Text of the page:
20 Aug Two Rights and a Village: Social Communication
When we communicate, we often use persuasive language and/or logic to win a point. This happens all the time in political campaigns. As an example, the conservative presidential campaign recently took umbrage when the liberal incumbent stated that successful entrepreneurs need a community of people to succeed. The conservatives felt that the statement slighted the huge individual effort required of entrepreneurs to start a successful business. Being a serial entrepreneur, I can attest to the fact that both are right in the context of the US free market: I have exerted tremendous effort and sacrifice to succeed, and I could not have done it without people who shared my vision: co-founders, investors, buyers, lenders and (least helpful, but nonetheless essential), the government that permits me to operate.
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There was a similar conflict between parties regarding raising children. A popular politician borrowed a proverb from African cultures: “It takes a village to raise a child.” Opposing politicians countered that it takes dedicated parents to raise a child. Once again, both parties are completely correct in the context of modern American society. Kids with dedicated parents are statistically more likely succeed than those without, and the community contributes much to kids’ development, learning and socialization. It’s not a toss-up: both the individual and the community perspectives are correct.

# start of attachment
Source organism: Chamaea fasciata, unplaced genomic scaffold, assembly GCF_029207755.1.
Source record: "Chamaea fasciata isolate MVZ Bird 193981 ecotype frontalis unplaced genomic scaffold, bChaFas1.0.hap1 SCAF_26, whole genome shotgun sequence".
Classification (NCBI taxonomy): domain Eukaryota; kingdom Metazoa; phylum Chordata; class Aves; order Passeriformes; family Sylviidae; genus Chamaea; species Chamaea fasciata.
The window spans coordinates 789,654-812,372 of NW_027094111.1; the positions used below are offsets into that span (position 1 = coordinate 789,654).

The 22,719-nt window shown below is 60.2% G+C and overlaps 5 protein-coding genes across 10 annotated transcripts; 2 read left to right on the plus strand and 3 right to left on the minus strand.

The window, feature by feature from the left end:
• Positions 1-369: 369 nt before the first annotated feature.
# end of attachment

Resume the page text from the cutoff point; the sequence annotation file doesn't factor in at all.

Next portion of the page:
The Context of Social Communication
- Language and logic can be very tricky, and people interested in winning arguments often use correct logical premises to support false conclusions – thus a system cannot be expected to judge the accuracy of logic without knowing alot about everything.
- Individuals that exist in the context of a society, cannot safely divorce many things from their social context. Attempted isolation is seldom completely successful with humans.
- For a computer to successfully interpret any human communication, broader community issues and subtext must be considered.
- All communicative acts are social: there is no understanding that exists outside of social communication.
- Any automated system that can accurately and broadly understand a person’s intent must model social factors.
- We severely limit the potential of our systems by defining their capabilities too narrowly – our brains can do it so I see no reason why we shouldn’t teach our systems to do it too.
I have mentioned in prior posts about “whole body cognition” in which I suggested that cognition involves more than just the brain. This adds kinesthesia, touch and physical activity to the context of cognition. Similarly, communication cannot be isolated to the brain, mouth and ears. Communication is a social phenomenon that is extremely socially context-sensitive. Often it is critical to focus narrowly, and political discussion is helpful and constructive. Indeed, friendly argument drives progress in our society. Sometimes it is necessary to expand our views beyond the obvious focal points. Often, it takes a village.
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